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Balancing innovation and stability: BMA's stance on affiliate investments

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Cathryn Minors of Appleby (Photograph supplied)

A new approval process for affiliate investments forms a key part of the Bermuda Monetary Authority’s enhanced regulatory regime for long-term insurers and reinsurers.

The change to the technical provisions that govern long-term insurers and reinsurers was first raised in a consultation paper issued by the BMA last July.

That consultation period has now ended and the changes proposed therein are now operative through the applicable legislation.

Under the new technical provisions, Bermuda-regulated long-term insurers and reinsurers are required to obtain prior BMA approval for all “assets” with economic credit exposure to an affiliate, related parties, or connected parties of the insurance group.

This requirement applies to all long-term insurers, reinsurers and insurance groups, regardless of their use of the scenario-based approach for regulatory reporting.

The BMA's enhancement aims to better protect policyholders and keep the industry stable by taking a closer look at deals where conflicts of interest may arise.

The term “assets” includes all investments and financial instruments, including any derivatives transactions with affiliates. This includes assets held in modified coinsurance accounts on the balance sheet of ceding companies, and there is no minimum amount.

Long-term insurers and reinsurers must look through the underlying counterparties to determine whether they are affiliates, related parties or connected parties.

A company is affiliated with another company if one of them is the subsidiary of the other or both are subsidiaries of the same company or each of them is controlled by the same person.

Related parties include companies that are related to each other, based on accounting rules like IFRS and GAAP, while connected parties cover all entities associated in any other way that could lead to a conflict of interest.

The BMA expects it would be a high bar for insurers, reinsurers or insurance groups to demonstrate that investments with economic counterparty exposure to affiliated, related, or connected party are appropriate for covering policyholder liabilities.

However, approval is not required if an affiliate helps to start up the investment without any ongoing financial ties.

Still, long-term insurers and reinsurers have to carefully look at the risks, such as potential conflicts of interest, in their own assessments.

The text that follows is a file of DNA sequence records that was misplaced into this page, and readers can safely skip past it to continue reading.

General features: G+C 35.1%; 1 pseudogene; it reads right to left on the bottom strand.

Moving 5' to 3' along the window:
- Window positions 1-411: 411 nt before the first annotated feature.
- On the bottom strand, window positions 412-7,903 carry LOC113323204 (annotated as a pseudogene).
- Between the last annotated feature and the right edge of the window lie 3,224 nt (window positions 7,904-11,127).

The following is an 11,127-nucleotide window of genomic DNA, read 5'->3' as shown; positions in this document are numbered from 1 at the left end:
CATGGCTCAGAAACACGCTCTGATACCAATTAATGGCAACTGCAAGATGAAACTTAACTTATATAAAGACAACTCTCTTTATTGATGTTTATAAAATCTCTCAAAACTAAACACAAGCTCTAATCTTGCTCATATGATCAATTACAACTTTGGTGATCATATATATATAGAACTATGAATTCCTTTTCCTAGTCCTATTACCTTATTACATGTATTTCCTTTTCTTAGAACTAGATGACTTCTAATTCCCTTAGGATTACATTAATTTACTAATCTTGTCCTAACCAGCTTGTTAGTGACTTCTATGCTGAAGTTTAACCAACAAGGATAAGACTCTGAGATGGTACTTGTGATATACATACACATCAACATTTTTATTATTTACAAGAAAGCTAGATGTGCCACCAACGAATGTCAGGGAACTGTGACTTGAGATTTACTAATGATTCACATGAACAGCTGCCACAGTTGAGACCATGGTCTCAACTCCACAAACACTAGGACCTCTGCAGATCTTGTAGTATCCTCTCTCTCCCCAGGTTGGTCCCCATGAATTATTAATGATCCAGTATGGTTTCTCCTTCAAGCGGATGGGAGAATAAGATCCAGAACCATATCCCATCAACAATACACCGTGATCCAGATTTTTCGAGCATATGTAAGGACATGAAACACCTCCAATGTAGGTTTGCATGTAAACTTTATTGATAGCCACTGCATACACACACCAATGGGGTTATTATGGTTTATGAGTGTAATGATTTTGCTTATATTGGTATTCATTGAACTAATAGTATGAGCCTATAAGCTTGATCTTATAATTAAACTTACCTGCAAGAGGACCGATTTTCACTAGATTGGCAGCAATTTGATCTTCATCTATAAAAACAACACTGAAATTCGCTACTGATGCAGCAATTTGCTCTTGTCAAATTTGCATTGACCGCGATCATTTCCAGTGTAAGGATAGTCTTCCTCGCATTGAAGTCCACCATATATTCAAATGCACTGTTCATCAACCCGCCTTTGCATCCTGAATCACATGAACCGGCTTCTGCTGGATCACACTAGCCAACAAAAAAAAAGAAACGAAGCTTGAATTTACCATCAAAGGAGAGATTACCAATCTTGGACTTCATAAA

To receive the green light for an affiliated asset or investment, long-term insurers and reinsurers have to submit a formal application to the BMA covering a range of criteria.

This should include, but is not limited to, an explanation of their investment policies, who makes the key decisions, how they handle any objections, what the potential conflicts are and how they are managed, how the terms are fair, how it benefits policyholders, what happens if they need to end the investment, how it helps other affiliates involved, what the exit plans are under stress, the investment details, the decision-making process, how it is valued, any internal or outside reviews, and even investments they considered but did not make and why.

This thorough checklist helps the BMA dig into the potential risks and impacts on policyholders.

This new requirement adds an extra layer of oversight for affiliate assets/investments. The BMA has explained that in its supervisory experience, affiliated, related or connected party assets can be complex and prone to a potential conflict of interest, creating additional risks and governance challenges.

The BMA is mindful of this and has implemented this requirement to help further cement Bermuda’s reputation as a leading insurance and reinsurance market.

Although Bermuda’s long-term insurers and reinsurers will have to do more homework upfront and will have to keep a closer eye on these investments, the main goal is to boost confidence and stability in the market.

Long-term insurers and reinsurers in Bermuda should consider the new requirement carefully and complete the necessary steps for approval as required.

Proactive engagement with the BMA is encouraged for complex or uncertain cases.

Cathryn Minors is counsel, and Kinika Armstrong is an associate, in the corporate department of Appleby. A copy of this column can be obtained on the Appleby website at www.applebyglobal.com. This column should not be used as a substitute for professional legal advice. Before proceeding with any matters discussed here, persons are advised to consult with a lawyer

Kinika Armstrong of Appleby (Photograph supplied)

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Published July 05, 2024 at 7:57 am (Updated July 05, 2024 at 7:29 am)

Balancing innovation and stability: BMA's stance on affiliate investments

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